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Well, I served on the selection committee for my school during fourth year, so I can tell you a little about the selection process. Mostly it seemed to be a formality for those with all honors, they were all in. For the folks with some honors and then some near-honors/passes, things began to sink to the popularity contest level. The nerds on the selection committee basically decided your AOA status based upon whether or not you were 'cool' in their eyes. So that was laughable.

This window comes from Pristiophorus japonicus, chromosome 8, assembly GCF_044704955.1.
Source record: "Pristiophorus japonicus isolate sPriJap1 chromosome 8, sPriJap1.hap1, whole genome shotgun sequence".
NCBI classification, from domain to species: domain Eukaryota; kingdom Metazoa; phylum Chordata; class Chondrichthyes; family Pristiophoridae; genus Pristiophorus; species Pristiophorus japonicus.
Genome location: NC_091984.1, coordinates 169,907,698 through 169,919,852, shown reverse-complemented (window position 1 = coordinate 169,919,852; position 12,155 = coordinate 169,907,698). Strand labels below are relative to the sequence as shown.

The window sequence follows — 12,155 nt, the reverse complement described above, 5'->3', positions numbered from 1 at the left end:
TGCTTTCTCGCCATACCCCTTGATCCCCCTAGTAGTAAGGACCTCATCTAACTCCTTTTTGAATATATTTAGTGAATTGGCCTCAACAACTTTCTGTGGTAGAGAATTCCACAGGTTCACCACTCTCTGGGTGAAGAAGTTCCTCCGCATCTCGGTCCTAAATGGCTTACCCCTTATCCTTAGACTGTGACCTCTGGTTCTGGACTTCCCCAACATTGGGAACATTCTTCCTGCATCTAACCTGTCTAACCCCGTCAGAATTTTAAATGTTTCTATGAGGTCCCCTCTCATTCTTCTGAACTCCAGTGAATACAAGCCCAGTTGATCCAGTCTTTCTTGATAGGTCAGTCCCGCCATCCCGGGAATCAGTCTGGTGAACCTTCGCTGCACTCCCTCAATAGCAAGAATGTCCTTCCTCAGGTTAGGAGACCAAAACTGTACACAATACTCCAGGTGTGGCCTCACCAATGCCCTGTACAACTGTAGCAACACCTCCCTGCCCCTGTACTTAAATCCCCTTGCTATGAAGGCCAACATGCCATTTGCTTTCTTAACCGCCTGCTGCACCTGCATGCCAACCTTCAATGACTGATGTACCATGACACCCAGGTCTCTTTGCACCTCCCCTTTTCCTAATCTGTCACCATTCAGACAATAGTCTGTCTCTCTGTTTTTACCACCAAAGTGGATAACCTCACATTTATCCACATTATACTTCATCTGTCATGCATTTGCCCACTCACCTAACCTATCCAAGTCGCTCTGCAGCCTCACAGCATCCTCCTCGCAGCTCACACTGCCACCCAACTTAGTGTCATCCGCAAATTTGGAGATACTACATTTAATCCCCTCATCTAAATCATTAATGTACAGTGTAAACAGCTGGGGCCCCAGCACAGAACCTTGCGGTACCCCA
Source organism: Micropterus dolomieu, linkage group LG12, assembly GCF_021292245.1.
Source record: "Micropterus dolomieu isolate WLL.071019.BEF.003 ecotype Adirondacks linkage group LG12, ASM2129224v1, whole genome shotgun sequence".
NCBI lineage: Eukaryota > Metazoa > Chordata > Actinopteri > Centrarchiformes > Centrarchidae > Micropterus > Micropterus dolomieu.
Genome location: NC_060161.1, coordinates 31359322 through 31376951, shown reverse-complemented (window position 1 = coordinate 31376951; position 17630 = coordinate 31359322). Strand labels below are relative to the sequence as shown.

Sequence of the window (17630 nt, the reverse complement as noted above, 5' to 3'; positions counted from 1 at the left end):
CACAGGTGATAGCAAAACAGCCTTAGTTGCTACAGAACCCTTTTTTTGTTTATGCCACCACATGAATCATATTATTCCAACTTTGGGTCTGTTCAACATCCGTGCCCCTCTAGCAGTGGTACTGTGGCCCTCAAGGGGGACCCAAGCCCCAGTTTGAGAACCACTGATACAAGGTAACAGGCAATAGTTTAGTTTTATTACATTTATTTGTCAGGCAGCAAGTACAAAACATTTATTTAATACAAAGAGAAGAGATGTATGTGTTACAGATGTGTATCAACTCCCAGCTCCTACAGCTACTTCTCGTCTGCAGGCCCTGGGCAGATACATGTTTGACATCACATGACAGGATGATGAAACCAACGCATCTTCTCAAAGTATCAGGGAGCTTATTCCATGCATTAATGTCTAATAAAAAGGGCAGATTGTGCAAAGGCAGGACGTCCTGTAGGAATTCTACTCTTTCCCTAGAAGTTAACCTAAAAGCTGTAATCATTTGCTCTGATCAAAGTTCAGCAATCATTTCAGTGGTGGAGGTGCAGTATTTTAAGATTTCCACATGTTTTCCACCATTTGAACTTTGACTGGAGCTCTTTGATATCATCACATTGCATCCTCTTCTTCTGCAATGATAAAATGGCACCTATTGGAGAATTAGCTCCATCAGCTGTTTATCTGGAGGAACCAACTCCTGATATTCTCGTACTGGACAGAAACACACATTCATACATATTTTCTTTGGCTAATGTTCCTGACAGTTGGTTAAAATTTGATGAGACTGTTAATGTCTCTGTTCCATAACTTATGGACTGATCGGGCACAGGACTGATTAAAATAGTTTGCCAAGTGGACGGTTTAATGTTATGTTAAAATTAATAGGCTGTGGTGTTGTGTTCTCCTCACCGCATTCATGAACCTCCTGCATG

I found the whole process rather abhorrent since I'm an anti-game, keep-your-head-down-and-your-grades-up sort of guy (not surprising that I chose path, huh?). I really didn't like being on the committee either since I did not like nor respect most of the nerds I went to school with.

But then again if you thought med school was a joke, and owned all the tests and rotations you deserve to be able to fill out that stupid little box on ERAS.
 

yaah

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Yeah, the senior awards are a complete joke. Most of the awards are for something peripheral to the academic part of school, like community service or being part of an underrepresented group or simply for going into a certain field. My school gave awards to people going into surgery, pedes, psych but not other fields.